Ownership isn’t as important if the amenities are accessible, according to local developers who are focusing on creating an experience for tenants and customers through a live-work-play environment.
“Whatever your business is, don’t think of it as just a parking lot, don’t think of it as just a lobby for someone to walk into someone else’s office, don’t think of it as just a lunch room,” said Greg Strangman, founder and managing principal of LWP Group.
Strangman joined Robert Little, vice president of development at Kilroy Realty Corp. (NYSE: KRC); and Nathan Cadieux, leasing and land sales director for Corky McMillin Cos., at BOMA’s February luncheon last Tuesday.
“The idea that we don’t need to own anything anymore as long as we have access to it” is becoming more prominent, Cadieux said.
Strangman said his company treats tenants more like members. When someone can live in a 300-square-foot unit but have access to a pool, garden and other amenities, the “demand shifts dramatically,” Cadieux added.
Cadieux discussed McMillin Communities’ Millenia project in Chula Vista, which has the second-highest percentage of people who work outside the ZIP code where they live, he said, causing a “mass exodus” at 8 a.m. He explained how Millenia is “poised to respond to that.”
The mixed-use project will feature an urban format with residential, retail and hospitality, a Class A office district, a civic core and a pedestrian-oriented main street district.
“Today, customers demand something totally different — it’s a place to hang out, it’s little nooks and crannies, it’s a fire pit, it’s an opportunity to ride a bike places, it’s outdoor seating,” Cadieux said. “It’s really this idea of customer service and honoring and respecting the guest, which is a long way from where we’ve come. So I think that looking at opportunities to really create great places for people where they want to come and stay, the money will follow and shopping will follow.”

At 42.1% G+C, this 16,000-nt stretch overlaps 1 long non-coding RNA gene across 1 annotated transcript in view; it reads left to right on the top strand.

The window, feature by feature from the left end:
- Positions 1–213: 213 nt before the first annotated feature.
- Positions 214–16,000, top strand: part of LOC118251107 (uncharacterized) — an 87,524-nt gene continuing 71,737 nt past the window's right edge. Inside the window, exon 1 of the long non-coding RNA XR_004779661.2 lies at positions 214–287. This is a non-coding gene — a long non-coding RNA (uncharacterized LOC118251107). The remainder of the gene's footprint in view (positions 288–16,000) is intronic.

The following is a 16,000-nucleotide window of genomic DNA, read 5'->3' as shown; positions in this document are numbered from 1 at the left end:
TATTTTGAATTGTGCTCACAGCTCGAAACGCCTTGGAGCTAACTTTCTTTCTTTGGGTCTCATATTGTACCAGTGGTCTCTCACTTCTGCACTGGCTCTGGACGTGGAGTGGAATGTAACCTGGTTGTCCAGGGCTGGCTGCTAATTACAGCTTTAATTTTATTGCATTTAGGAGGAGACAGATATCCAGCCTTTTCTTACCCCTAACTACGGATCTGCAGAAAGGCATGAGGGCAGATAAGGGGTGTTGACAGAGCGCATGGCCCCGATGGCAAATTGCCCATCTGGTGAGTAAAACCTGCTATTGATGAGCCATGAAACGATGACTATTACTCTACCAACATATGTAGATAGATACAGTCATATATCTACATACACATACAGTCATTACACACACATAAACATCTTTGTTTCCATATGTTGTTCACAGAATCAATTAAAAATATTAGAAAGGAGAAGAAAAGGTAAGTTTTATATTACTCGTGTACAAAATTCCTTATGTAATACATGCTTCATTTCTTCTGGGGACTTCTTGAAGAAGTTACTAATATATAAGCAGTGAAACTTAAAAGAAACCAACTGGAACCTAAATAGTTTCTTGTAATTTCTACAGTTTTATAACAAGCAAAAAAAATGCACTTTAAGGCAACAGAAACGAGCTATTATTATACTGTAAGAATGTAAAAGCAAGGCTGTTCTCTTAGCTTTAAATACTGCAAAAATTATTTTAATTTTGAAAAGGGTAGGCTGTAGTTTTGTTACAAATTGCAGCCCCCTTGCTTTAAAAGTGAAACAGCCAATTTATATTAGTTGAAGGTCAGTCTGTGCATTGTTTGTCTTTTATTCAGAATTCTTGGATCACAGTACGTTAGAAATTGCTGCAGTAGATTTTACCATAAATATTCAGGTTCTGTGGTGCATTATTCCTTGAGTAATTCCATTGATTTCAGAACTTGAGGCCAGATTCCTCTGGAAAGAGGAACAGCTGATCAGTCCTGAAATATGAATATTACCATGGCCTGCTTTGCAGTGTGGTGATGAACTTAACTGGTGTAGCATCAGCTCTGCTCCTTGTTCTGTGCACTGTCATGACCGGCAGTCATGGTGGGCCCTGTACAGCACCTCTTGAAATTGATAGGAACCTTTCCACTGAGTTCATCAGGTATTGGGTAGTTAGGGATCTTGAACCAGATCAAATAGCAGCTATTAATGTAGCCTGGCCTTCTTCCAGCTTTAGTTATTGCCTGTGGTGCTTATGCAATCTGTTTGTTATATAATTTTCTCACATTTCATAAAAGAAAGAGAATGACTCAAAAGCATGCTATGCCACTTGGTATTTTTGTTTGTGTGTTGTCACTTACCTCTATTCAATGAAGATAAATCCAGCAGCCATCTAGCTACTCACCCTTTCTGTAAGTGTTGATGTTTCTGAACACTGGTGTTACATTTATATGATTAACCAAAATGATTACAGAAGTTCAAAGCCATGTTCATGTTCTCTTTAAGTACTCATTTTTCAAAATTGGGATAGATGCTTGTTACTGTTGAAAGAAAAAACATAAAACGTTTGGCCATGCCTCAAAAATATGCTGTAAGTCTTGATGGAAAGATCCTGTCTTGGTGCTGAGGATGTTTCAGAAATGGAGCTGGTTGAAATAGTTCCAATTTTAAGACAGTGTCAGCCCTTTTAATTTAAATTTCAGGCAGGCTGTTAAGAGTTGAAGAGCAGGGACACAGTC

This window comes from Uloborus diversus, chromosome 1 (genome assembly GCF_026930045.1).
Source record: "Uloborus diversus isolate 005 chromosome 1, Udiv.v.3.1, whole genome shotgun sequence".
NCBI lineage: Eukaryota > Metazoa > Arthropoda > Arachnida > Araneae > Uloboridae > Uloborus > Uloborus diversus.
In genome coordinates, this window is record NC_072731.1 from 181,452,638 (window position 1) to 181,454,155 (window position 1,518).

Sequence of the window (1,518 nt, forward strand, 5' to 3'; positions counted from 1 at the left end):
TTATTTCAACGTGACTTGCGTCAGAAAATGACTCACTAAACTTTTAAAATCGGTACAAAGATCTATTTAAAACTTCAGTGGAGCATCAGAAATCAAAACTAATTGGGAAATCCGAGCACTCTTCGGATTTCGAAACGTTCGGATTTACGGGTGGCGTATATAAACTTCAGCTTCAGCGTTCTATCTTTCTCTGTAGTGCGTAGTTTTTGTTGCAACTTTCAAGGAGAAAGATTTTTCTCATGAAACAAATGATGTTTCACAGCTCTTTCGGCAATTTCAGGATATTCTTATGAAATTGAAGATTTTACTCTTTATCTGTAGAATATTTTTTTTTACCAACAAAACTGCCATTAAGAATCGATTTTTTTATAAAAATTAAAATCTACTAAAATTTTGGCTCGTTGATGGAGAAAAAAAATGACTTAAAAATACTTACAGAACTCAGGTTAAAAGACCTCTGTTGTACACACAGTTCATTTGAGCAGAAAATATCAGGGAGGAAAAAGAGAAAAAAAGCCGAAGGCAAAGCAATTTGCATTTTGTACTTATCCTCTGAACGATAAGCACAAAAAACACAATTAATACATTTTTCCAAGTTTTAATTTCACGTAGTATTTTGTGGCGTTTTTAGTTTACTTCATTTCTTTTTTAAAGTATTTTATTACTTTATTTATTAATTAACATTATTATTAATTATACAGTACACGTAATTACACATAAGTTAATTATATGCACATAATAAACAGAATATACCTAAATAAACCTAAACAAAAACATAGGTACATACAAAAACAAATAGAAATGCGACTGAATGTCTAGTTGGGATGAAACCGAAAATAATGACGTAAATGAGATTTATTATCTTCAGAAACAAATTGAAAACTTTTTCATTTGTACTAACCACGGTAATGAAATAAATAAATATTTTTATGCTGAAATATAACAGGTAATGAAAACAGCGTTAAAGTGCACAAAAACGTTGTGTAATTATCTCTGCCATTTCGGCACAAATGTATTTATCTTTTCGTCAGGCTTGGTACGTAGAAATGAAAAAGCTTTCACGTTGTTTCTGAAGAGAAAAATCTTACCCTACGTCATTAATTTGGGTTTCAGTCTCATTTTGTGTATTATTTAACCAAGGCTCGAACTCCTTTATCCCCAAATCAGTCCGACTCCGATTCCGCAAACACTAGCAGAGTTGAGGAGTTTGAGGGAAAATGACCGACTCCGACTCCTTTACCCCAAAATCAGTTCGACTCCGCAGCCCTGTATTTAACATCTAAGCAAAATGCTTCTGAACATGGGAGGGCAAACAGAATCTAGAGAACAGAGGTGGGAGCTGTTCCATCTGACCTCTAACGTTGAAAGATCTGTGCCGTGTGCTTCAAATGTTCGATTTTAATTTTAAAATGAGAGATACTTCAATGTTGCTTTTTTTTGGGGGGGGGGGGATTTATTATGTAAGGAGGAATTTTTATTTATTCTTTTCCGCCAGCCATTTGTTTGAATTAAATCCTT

Strangman’s company stands for Live Work Play, and he incorporates amenities to make that possible for his “members.” He offers bicycles, pools and vegetable gardens to encourage people to get outside of their 300-square-foot homes.
He injects the characteristics of hospitality into the living environment, he said, adding that the experience should start at the front door of the building, not the door to the individual unit.
The trend is for a more collaborative work space that incorporates sustainability and environmental awareness, Little said.
Tenants are looking for and demanding location efficiency and to live, work and play in one location to avoid long commutes and expensive travel costs, he said.
One Paseo, Kilroy Realty’s planned mixed-use project in Carmel Valley, will feature a sustainable, mixed-use village plan in an amenity-driven environment, Little said.
The project occupies 23.5 acres and plans to incorporate office, retail and residential uses.
The land was acquired in late 2007 and plans have gone through many changes in density and land uses to achieve the right balance for Kilroy’s numbers, to mitigate its impact and to present a plan that has support, Little said.
He said he anticipates starting public hearings this year with local planning groups, then San Diego Planning Commission and finally the City Council. If all goes well, he hopes to start construction in the first quarter of 2015.
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